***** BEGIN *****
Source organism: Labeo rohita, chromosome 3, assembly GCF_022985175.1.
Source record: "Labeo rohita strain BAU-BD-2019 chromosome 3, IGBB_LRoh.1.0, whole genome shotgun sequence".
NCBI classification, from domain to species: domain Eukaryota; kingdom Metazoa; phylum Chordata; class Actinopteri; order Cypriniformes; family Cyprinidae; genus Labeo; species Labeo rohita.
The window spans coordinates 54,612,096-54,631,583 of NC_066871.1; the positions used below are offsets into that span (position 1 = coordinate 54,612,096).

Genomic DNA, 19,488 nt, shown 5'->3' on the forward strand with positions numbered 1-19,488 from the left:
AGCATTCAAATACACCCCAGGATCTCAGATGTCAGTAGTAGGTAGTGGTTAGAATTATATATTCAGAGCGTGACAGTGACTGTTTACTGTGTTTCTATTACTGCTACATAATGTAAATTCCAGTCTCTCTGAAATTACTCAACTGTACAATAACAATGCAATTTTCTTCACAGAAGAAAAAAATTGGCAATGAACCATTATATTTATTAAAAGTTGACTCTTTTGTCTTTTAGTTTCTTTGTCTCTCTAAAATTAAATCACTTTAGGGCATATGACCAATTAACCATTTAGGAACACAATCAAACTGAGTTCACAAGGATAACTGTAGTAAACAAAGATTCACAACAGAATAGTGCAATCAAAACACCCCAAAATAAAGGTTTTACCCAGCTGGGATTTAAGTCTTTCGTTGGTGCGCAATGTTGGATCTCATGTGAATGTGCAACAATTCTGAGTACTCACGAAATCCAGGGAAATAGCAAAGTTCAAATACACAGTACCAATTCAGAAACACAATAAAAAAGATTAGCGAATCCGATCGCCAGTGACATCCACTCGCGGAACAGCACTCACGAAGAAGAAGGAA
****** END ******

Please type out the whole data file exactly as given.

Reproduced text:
Source organism: Labeo rohita, chromosome 3, assembly GCF_022985175.1.
Source record: "Labeo rohita strain BAU-BD-2019 chromosome 3, IGBB_LRoh.1.0, whole genome shotgun sequence".
NCBI classification, from domain to species: domain Eukaryota; kingdom Metazoa; phylum Chordata; class Actinopteri; order Cypriniformes; family Cyprinidae; genus Labeo; species Labeo rohita.
The window spans coordinates 54,612,096-54,631,583 of NC_066871.1; the positions used below are offsets into that span (position 1 = coordinate 54,612,096).

Genomic DNA, 19,488 nt, shown 5'->3' on the forward strand with positions numbered 1-19,488 from the left:
AGCATTCAAATACACCCCAGGATCTCAGATGTCAGTAGTAGGTAGTGGTTAGAATTATATATTCAGAGCGTGACAGTGACTGTTTACTGTGTTTCTATTACTGCTACATAATGTAAATTCCAGTCTCTCTGAAATTACTCAACTGTACAATAACAATGCAATTTTCTTCACAGAAGAAAAAAATTGGCAATGAACCATTATATTTATTAAAAGTTGACTCTTTTGTCTTTTAGTTTCTTTGTCTCTCTAAAATTAAATCACTTTAGGGCATATGACCAATTAACCATTTAGGAACACAATCAAACTGAGTTCACAAGGATAACTGTAGTAAACAAAGATTCACAACAGAATAGTGCAATCAAAACACCCCAAAATAAAGGTTTTACCCAGCTGGGATTTAAGTCTTTCGTTGGTGCGCAATGTTGGATCTCATGTGAATGTGCAACAATTCTGAGTACTCACGAAATCCAGGGAAATAGCAAAGTTCAAATACACAGTACCAATTCAGAAACACAATAAAAAAGATTAGCGAATCCGATCGCCAGTGACATCCACTCGCGGAACAGCACTCACGAAGAAGAAGGAA